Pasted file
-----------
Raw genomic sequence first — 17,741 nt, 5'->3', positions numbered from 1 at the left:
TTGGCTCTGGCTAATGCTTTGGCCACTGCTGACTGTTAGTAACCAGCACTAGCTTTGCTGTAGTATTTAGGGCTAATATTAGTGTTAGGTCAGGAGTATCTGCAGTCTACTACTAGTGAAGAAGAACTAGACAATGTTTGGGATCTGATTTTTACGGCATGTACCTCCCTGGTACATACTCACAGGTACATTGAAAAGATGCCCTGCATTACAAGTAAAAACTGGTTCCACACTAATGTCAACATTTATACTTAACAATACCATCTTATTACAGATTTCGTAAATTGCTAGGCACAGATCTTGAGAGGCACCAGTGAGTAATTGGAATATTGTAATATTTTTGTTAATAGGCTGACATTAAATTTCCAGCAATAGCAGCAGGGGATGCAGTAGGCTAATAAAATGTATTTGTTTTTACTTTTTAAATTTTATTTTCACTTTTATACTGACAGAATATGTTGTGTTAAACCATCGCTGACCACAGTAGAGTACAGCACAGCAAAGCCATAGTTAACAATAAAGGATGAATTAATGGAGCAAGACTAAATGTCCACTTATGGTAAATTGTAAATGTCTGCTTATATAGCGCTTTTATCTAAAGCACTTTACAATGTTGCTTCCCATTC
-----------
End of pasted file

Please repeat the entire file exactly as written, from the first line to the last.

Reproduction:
Raw genomic sequence first — 17,741 nt, 5'->3', positions numbered from 1 at the left:
TTGGCTCTGGCTAATGCTTTGGCCACTGCTGACTGTTAGTAACCAGCACTAGCTTTGCTGTAGTATTTAGGGCTAATATTAGTGTTAGGTCAGGAGTATCTGCAGTCTACTACTAGTGAAGAAGAACTAGACAATGTTTGGGATCTGATTTTTACGGCATGTACCTCCCTGGTACATACTCACAGGTACATTGAAAAGATGCCCTGCATTACAAGTAAAAACTGGTTCCACACTAATGTCAACATTTATACTTAACAATACCATCTTATTACAGATTTCGTAAATTGCTAGGCACAGATCTTGAGAGGCACCAGTGAGTAATTGGAATATTGTAATATTTTTGTTAATAGGCTGACATTAAATTTCCAGCAATAGCAGCAGGGGATGCAGTAGGCTAATAAAATGTATTTGTTTTTACTTTTTAAATTTTATTTTCACTTTTATACTGACAGAATATGTTGTGTTAAACCATCGCTGACCACAGTAGAGTACAGCACAGCAAAGCCATAGTTAACAATAAAGGATGAATTAATGGAGCAAGACTAAATGTCCACTTATGGTAAATTGTAAATGTCTGCTTATATAGCGCTTTTATCTAAAGCACTTTACAATGTTGCTTCCCATTC